Some are asking for fiscal relief as the COVID-19 outbreak has forced them to close for two weeks
Starting at 9 p.m. Monday, Chicago’s restaurants will have to close their dining rooms for a two-week period, as ordered by Illinois Gov. J.B. Pritzker, in an effort to limit the spread of COVID-19. The order also covers bars, but allows kitchens to stay open for to-go, delivery, and curbside pickup orders. As owners prepare to close until March 30, chefs and restaurants owners have several questions they want local officials to answer.
For the most part, chefs agreed with the governor’s order and acknowledged that social distancing was needed to combat the virus. They still have concerns, including whether the government will offer regulatory relief after restaurants owners closed their establishments.
After Pritzker addressed the media on Sunday afternoon, Chicago chefs — including Jason Hammel (Lula Cafe), Stephanie Izard (Girl & the Goat), Rick Bayless (Topolobampo) and Noah Sandoval (Oriole) — launched a campaign directed at politicians, asking them for emergency unemployment benefits, the elimination of the state payroll tax, and “rent and loan abatement for workers impact by the closure of the restaurant industry.” Videos addressed to Pritzker shared concerns that “many small-restaurant owners and hourly employees simply will not sure this restaurant closure without your help.” The posts also tagged Mayor Lori Lightfoot and Sen. Tammy Duckworth, among others.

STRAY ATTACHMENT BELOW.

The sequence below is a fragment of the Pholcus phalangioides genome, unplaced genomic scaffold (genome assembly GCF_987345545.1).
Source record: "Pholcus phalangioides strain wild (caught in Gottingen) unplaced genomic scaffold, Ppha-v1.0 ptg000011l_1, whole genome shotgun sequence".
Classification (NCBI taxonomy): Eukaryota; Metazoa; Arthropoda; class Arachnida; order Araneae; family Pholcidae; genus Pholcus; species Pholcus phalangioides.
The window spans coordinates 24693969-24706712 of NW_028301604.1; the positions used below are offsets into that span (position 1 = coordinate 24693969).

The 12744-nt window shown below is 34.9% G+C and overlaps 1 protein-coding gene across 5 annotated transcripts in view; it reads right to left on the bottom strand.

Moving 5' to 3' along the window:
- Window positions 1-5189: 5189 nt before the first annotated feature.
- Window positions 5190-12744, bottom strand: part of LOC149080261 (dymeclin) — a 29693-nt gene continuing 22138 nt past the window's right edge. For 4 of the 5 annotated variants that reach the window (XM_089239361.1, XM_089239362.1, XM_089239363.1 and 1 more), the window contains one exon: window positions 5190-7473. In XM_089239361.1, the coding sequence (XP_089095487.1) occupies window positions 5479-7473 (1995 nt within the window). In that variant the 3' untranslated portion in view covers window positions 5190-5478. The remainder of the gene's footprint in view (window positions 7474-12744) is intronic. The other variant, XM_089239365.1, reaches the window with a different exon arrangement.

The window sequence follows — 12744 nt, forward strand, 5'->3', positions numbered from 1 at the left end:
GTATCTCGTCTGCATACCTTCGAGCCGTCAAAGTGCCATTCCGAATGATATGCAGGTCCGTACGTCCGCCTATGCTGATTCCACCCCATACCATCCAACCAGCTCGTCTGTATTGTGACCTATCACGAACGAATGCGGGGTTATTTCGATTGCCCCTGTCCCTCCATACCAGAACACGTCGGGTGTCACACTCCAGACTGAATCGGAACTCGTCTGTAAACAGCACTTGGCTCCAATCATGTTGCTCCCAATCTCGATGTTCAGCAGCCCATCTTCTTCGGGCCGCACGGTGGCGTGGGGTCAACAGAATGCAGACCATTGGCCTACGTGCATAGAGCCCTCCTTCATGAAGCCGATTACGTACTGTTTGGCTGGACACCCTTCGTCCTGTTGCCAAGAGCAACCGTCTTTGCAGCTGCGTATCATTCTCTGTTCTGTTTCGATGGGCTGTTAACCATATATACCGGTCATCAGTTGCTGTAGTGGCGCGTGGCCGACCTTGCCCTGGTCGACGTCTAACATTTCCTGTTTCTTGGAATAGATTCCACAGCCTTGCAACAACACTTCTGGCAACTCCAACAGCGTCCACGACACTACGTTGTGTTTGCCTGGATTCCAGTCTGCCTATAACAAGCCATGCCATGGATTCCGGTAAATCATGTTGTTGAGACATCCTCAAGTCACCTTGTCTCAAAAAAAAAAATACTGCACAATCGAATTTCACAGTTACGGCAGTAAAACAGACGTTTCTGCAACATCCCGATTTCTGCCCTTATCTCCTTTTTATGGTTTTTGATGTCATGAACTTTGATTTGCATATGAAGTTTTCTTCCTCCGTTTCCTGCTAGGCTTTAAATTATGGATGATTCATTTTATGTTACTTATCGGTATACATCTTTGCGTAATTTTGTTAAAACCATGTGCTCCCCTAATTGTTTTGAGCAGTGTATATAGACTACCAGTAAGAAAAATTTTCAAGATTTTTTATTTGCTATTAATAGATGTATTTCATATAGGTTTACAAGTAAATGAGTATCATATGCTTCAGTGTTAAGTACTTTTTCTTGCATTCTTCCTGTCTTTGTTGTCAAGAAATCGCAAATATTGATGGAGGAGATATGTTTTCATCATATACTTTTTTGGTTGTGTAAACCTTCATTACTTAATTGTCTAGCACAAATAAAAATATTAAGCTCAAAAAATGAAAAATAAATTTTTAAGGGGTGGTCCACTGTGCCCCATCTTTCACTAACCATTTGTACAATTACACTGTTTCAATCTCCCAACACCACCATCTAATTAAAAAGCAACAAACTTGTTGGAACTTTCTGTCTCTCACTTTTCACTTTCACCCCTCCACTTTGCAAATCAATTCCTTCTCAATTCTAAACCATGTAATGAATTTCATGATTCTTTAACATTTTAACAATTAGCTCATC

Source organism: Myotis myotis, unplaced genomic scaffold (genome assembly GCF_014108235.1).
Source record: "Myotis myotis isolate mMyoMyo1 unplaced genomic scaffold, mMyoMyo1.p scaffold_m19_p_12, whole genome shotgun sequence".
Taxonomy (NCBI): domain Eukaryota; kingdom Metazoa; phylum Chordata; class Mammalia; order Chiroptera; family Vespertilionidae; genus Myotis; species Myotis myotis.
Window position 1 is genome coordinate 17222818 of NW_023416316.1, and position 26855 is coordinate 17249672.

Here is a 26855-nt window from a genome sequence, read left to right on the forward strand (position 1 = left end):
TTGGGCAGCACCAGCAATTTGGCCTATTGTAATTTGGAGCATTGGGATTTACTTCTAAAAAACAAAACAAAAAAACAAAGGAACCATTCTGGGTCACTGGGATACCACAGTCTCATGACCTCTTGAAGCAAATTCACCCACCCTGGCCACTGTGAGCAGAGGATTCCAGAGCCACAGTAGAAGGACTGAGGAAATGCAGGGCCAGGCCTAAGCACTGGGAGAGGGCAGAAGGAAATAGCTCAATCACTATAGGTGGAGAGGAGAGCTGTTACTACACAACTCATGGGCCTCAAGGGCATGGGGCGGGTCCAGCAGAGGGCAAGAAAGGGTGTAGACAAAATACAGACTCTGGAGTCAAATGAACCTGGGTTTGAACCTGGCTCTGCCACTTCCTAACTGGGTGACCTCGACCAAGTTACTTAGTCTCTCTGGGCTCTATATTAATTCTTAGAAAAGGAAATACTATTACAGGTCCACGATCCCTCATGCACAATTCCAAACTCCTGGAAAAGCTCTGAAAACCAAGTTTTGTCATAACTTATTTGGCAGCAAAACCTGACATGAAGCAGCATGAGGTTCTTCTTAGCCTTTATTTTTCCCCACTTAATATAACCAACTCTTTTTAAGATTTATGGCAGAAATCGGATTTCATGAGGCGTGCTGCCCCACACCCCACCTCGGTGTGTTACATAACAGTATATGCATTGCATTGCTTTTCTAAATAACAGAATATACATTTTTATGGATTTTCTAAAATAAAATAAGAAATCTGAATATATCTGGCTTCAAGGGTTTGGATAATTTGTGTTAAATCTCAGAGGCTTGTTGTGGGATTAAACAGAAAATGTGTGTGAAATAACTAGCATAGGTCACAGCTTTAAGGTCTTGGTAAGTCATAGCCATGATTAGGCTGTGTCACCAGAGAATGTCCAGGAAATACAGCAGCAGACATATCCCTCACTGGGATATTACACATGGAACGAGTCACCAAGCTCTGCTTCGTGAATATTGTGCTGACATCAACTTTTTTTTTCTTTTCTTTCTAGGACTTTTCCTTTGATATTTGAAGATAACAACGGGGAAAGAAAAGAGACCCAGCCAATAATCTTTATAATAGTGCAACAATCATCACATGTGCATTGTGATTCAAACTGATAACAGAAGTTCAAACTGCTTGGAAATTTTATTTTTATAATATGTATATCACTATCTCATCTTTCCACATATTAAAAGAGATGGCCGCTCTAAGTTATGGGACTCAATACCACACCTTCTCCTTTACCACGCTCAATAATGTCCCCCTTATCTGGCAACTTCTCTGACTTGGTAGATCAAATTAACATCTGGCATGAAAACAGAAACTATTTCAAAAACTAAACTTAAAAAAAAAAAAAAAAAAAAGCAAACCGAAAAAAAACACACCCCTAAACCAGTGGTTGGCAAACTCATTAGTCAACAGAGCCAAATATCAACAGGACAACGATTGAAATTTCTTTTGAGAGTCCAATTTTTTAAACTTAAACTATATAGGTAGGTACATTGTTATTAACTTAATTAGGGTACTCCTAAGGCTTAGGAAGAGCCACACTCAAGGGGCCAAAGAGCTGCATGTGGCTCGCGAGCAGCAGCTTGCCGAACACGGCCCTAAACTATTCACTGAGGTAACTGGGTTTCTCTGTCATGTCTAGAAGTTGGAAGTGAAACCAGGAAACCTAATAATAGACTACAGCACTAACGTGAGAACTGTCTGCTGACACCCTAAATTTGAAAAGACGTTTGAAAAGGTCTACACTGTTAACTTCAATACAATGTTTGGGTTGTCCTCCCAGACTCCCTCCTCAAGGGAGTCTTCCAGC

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Thank you for your leadership today @jbpritzker Like you we believe in prioritizing the safety of our employees and our guests. We must also call upon you to announce what you plan to do for our workers. @senduckworth @chicagosmayor @senatorvanpelt5th @illinoisrestaurants
A group of chefs involved in that campaign gathered Sunday afternoon at Chef’s Special Cocktail Bar in Bucktown to hear the governor’s order. Mindy Segal (Mindy’s Hot Chocolate), Jason Vincent (Giant, Chef’s Special), John Manion (El Che Steakhouse & Bar), and Erick Williams (Virtue) were among the attendees, according to WBEZ.
Before they were ordered closed, restaurants were already adjusting to the pandemic. Over at Middle Brow Bungalow in Bucktown, management was no longer passing out menus. Instead, the menu was written on a large slab of paper and affixed to the walls. Restaurants like Clever Rabbit in Wicker Park were using disposable menus.
Now restaurants will have to adjust again. Some have pivoted to pickup and delivery. Middle Brow will offer its menu on Caviar, but is also trying to take on delivery itself, including adding beer to the delivery options and adding a weekly subscription for grocery items. Pisolino in Avondale is selling frozen pizzas, pastas, and other items that customers can take and make at home.
Delivery remains a tricky proposition. Grubhub and UberEats are both temporarily suspending the collection of some fees for restaurants, hoping that more restaurants will use the third-party delivery service.